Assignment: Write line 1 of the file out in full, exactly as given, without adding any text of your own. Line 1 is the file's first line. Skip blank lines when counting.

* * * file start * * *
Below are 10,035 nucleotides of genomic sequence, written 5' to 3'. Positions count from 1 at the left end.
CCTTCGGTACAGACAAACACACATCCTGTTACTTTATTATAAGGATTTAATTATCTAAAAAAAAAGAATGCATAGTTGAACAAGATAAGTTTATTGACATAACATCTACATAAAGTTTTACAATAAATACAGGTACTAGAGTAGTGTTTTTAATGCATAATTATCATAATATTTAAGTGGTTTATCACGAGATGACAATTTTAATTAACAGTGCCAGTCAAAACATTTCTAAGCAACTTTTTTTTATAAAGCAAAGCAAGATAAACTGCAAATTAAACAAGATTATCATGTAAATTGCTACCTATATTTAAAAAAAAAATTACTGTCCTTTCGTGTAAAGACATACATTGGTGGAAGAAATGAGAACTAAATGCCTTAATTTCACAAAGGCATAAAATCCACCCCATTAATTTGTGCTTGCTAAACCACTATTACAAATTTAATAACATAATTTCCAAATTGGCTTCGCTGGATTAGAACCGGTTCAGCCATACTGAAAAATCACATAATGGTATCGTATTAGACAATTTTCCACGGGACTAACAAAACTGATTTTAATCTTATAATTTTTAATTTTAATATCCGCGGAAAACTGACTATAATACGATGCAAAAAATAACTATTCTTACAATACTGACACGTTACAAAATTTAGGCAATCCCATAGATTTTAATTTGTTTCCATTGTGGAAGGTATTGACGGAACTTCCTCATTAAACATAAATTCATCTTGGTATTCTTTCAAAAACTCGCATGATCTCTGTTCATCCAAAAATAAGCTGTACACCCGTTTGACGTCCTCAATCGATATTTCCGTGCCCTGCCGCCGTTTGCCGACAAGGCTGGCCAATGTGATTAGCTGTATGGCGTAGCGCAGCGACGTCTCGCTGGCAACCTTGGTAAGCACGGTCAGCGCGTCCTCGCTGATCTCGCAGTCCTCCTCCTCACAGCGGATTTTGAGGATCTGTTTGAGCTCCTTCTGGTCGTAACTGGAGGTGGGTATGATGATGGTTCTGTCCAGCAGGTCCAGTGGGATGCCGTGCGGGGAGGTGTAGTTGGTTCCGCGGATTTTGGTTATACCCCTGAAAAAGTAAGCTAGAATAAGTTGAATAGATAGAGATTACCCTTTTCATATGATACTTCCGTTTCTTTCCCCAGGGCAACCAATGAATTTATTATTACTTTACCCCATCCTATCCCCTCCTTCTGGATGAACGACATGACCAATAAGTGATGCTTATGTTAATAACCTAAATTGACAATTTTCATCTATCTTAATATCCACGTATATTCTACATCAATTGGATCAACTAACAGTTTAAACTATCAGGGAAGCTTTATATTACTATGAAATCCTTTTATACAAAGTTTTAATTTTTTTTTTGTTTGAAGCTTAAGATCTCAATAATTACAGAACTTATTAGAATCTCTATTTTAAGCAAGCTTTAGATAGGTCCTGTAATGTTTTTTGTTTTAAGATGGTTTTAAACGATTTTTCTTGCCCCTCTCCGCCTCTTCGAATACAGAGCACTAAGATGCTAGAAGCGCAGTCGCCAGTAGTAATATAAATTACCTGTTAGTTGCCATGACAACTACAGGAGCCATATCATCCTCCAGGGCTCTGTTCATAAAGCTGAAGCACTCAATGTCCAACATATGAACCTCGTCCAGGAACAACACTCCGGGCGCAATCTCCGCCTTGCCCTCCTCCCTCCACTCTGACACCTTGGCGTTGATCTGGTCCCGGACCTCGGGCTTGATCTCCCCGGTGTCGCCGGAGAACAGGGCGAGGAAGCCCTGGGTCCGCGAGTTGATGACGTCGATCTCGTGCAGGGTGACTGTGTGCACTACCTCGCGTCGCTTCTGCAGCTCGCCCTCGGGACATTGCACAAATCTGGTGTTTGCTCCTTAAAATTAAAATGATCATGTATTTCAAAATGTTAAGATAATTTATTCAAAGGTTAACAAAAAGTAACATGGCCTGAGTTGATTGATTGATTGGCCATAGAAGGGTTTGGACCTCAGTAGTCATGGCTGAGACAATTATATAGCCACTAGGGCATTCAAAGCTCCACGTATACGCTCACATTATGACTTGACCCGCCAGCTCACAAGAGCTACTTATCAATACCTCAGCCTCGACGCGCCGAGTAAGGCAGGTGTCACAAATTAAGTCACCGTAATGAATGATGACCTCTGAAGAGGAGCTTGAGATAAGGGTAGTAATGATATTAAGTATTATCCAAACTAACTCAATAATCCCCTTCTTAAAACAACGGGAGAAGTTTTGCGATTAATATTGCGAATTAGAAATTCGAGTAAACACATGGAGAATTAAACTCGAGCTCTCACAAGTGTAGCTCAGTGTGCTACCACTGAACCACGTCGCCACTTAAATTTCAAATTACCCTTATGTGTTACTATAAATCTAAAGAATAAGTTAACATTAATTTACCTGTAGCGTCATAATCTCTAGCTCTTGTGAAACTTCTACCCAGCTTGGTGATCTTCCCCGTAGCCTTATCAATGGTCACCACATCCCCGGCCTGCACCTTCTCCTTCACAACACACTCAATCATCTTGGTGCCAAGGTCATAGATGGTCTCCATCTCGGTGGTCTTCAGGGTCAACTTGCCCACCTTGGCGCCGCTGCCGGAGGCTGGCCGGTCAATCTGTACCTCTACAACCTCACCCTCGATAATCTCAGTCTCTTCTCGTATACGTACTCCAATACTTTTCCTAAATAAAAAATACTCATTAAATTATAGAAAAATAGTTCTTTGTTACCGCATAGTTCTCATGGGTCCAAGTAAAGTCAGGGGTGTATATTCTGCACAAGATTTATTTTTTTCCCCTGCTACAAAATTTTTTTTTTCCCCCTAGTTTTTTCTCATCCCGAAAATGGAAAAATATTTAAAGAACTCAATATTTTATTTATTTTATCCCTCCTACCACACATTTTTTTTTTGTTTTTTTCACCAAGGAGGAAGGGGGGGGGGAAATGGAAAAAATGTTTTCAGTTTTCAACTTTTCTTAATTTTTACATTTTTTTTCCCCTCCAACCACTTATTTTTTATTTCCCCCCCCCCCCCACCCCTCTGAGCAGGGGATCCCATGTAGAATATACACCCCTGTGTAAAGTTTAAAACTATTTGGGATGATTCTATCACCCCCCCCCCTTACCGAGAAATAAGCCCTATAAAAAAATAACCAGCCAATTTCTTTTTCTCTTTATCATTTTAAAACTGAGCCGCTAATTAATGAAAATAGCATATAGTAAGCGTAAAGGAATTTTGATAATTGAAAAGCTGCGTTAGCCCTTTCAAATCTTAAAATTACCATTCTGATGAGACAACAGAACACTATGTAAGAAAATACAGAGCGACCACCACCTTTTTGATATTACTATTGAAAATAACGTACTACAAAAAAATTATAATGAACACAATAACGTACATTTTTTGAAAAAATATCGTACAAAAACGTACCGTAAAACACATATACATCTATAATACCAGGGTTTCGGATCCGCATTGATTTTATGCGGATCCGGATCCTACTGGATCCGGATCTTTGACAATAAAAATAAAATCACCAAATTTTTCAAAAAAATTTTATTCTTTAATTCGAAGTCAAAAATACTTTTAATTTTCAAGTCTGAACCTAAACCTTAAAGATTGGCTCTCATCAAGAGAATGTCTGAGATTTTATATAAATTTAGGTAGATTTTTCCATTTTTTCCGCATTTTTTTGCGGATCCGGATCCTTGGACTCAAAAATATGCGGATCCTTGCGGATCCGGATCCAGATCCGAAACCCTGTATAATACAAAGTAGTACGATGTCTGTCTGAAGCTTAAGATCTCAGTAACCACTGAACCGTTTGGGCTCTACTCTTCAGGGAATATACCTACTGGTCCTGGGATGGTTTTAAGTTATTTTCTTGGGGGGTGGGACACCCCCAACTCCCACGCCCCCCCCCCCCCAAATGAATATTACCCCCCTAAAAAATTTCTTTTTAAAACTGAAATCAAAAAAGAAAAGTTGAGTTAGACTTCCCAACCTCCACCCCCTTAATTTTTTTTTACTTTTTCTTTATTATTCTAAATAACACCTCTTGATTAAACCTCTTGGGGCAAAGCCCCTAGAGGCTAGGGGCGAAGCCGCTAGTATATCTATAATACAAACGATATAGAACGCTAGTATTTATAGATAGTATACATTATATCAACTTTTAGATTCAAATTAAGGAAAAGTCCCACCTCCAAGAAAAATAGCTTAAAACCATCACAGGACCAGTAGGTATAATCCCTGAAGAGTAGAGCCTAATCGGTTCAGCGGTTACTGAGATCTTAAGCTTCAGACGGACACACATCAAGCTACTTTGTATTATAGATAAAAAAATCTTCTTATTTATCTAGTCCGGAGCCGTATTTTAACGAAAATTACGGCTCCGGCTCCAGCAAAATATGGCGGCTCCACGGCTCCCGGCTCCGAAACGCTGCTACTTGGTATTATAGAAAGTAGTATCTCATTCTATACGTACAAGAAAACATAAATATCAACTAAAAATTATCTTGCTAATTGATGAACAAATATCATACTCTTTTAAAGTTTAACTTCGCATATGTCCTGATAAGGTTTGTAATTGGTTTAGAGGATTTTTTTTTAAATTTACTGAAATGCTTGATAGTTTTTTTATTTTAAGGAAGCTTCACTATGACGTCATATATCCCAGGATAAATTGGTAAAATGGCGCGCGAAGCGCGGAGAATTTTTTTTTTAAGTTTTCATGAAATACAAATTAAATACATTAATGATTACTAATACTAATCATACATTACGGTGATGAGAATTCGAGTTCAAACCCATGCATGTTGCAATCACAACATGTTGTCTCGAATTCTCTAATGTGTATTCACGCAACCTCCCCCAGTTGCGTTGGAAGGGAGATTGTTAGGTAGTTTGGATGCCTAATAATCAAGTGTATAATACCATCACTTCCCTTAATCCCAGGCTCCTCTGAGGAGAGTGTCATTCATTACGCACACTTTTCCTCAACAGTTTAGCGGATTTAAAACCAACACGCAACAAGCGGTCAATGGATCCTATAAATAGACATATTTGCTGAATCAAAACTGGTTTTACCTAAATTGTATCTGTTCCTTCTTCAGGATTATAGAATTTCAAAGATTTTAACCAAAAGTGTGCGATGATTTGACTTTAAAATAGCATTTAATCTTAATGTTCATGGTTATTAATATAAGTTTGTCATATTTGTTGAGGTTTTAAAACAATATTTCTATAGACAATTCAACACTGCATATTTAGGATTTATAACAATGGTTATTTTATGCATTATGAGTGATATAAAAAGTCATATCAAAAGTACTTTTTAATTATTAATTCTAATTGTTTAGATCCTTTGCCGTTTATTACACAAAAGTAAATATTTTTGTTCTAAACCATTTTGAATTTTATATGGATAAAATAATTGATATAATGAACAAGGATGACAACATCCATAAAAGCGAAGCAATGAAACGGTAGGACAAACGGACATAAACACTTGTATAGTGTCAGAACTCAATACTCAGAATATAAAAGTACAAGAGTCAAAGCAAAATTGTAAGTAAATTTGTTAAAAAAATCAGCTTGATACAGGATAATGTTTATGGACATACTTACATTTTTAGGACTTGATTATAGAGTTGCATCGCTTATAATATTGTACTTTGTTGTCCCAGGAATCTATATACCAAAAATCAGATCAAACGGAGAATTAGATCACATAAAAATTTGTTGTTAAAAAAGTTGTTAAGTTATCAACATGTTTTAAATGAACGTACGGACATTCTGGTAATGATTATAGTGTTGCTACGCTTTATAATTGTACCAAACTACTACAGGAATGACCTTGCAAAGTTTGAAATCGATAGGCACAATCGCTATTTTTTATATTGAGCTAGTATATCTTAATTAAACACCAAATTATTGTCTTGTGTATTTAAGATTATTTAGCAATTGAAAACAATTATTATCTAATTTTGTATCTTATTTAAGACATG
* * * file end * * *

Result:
Below are 10,035 nucleotides of genomic sequence, written 5' to 3'. Positions count from 1 at the left end.